In terms of energy, with no energy being transferred to the motor and coasting up the hill:
Kinetic energy is transferred into
1. potential energy due to it gaining height
2. work done against the air and ground resistance
3. sound and heat
Now, focussing on the air resistance
Drag = 0.5 x ro x v squared x S x CD
S is the frontal area (big flat area bad)
CD is the drag coefficient
Ro is the air density
V squared is the velocity squared. If you treble the velocity, v squared is multiplied by 9.
Speed is the enemy to be avoided at all costs as the work done against the air is never regained.
 

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Hi Dominic, :).
Whatever you do you can't avoid the physics, ignoring the ascent, if you find yourself at the top of a hill, the most efficient way down is still at 1mph, due to the losses incurred. At 30mph you'll get more air resistance, leading to slowing down (or using more energy to stay at 30mph) or if it's steeper, some lossy regen. At 90mph you'll almost certainly be using energy to stay at 90 (unless it's very steep) due to massive air resistance, or getting lots of v. lossy regen if it's really steep.
Essentially the faster you move the worse efficiency gets...
That's why a Bugatti Veyron needs 1000bhp to get to 250mph... but a 109bhp Leaf could do 100mph (if it was wasn't restricted).
 

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Drag is one small part of the energy created/diminished in this complex model, but I appreciate your googling for me ;)
Drag is not part of the energy created - it's what the energy applied to the system has to overcome to achieve the desired outcome I.e. Motion, and it's by far the biggest factor in what you're trying to discover. I did indeed Google the equation to make sure I got the term definitions right, because it's been two decades since I was a rocket scientist and used the thing in anger.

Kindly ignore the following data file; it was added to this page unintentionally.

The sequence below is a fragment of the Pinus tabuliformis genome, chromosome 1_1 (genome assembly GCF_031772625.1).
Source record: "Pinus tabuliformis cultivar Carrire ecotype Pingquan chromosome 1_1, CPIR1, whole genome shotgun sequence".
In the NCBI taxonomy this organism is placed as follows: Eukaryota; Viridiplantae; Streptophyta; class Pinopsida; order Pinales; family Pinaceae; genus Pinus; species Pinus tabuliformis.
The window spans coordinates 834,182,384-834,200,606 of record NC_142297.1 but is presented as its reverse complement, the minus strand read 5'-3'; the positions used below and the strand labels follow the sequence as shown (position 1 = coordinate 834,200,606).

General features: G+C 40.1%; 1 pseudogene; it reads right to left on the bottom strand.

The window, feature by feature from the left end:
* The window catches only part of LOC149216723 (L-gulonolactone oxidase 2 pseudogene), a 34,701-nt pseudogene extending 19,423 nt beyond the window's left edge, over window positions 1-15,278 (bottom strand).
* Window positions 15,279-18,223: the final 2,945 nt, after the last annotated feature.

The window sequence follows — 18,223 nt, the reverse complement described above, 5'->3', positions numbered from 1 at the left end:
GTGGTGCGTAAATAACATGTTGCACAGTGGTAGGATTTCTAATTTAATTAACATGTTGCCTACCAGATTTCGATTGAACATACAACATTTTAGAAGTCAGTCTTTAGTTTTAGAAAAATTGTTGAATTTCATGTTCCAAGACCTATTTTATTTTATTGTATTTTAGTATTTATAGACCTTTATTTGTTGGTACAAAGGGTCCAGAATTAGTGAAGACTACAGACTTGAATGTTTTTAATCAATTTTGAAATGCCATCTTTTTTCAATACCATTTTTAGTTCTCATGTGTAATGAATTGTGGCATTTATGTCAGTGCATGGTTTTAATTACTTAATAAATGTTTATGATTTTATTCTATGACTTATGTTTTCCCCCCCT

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Or put it another way, if no one can write the equation (I couldn't!)

When you arrive at the top of a hill and examine the gradient and distance to next car, do you A) simply maintain speed into the hill B) take your foot off the accelerator and have to apply the gas pedal half way down the hill as the regen slows you more than gravity pulls you or C) pick up speed then take your foot off the accelerator when you believe you have enough momentum to get to the bottom/car in front.

I am a C man!
I would go with D)- use variable regen levels using the throttle pedal to adjust my speed to reach the car/bottom of hill at the pace I desire. It probably means I miss out on some speed or regen on occasions, but my aim is always to carry as much speed as I need to complete the next segment of the journey as effortlessly as possible.